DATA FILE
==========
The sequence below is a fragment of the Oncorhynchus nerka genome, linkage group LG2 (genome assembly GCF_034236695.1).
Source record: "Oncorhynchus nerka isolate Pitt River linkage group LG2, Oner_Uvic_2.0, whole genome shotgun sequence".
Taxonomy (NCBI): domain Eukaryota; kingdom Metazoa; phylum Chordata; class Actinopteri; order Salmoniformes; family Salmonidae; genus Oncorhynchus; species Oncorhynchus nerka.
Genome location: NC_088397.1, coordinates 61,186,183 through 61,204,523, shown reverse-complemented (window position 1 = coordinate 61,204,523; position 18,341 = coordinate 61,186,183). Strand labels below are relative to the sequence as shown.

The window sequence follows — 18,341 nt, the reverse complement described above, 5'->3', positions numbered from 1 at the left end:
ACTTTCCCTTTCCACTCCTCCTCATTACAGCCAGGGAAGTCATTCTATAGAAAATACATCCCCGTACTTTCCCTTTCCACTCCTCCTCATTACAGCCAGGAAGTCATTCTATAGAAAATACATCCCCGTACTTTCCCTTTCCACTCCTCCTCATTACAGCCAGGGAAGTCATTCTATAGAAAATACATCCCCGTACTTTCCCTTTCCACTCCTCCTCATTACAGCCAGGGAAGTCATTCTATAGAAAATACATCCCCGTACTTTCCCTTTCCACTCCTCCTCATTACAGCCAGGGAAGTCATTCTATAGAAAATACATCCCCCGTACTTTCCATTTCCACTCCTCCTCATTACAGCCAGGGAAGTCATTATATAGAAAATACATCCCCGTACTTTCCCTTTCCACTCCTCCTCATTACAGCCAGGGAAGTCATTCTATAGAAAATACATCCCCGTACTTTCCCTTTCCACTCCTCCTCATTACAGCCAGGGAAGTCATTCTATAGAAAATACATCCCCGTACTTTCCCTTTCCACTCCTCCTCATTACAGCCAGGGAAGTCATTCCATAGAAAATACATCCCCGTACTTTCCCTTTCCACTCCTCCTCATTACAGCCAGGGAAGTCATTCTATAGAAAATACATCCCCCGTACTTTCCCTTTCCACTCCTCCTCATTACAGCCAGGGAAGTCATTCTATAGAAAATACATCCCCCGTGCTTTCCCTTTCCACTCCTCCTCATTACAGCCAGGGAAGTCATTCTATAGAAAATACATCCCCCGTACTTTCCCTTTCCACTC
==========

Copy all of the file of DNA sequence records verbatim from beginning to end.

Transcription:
The sequence below is a fragment of the Oncorhynchus nerka genome, linkage group LG2 (genome assembly GCF_034236695.1).
Source record: "Oncorhynchus nerka isolate Pitt River linkage group LG2, Oner_Uvic_2.0, whole genome shotgun sequence".
Taxonomy (NCBI): domain Eukaryota; kingdom Metazoa; phylum Chordata; class Actinopteri; order Salmoniformes; family Salmonidae; genus Oncorhynchus; species Oncorhynchus nerka.
Genome location: NC_088397.1, coordinates 61,186,183 through 61,204,523, shown reverse-complemented (window position 1 = coordinate 61,204,523; position 18,341 = coordinate 61,186,183). Strand labels below are relative to the sequence as shown.

The window sequence follows — 18,341 nt, the reverse complement described above, 5'->3', positions numbered from 1 at the left end:
ACTTTCCCTTTCCACTCCTCCTCATTACAGCCAGGGAAGTCATTCTATAGAAAATACATCCCCGTACTTTCCCTTTCCACTCCTCCTCATTACAGCCAGGAAGTCATTCTATAGAAAATACATCCCCGTACTTTCCCTTTCCACTCCTCCTCATTACAGCCAGGGAAGTCATTCTATAGAAAATACATCCCCGTACTTTCCCTTTCCACTCCTCCTCATTACAGCCAGGGAAGTCATTCTATAGAAAATACATCCCCGTACTTTCCCTTTCCACTCCTCCTCATTACAGCCAGGGAAGTCATTCTATAGAAAATACATCCCCCGTACTTTCCATTTCCACTCCTCCTCATTACAGCCAGGGAAGTCATTATATAGAAAATACATCCCCGTACTTTCCCTTTCCACTCCTCCTCATTACAGCCAGGGAAGTCATTCTATAGAAAATACATCCCCGTACTTTCCCTTTCCACTCCTCCTCATTACAGCCAGGGAAGTCATTCTATAGAAAATACATCCCCGTACTTTCCCTTTCCACTCCTCCTCATTACAGCCAGGGAAGTCATTCCATAGAAAATACATCCCCGTACTTTCCCTTTCCACTCCTCCTCATTACAGCCAGGGAAGTCATTCTATAGAAAATACATCCCCCGTACTTTCCCTTTCCACTCCTCCTCATTACAGCCAGGGAAGTCATTCTATAGAAAATACATCCCCCGTGCTTTCCCTTTCCACTCCTCCTCATTACAGCCAGGGAAGTCATTCTATAGAAAATACATCCCCCGTACTTTCCCTTTCCACTC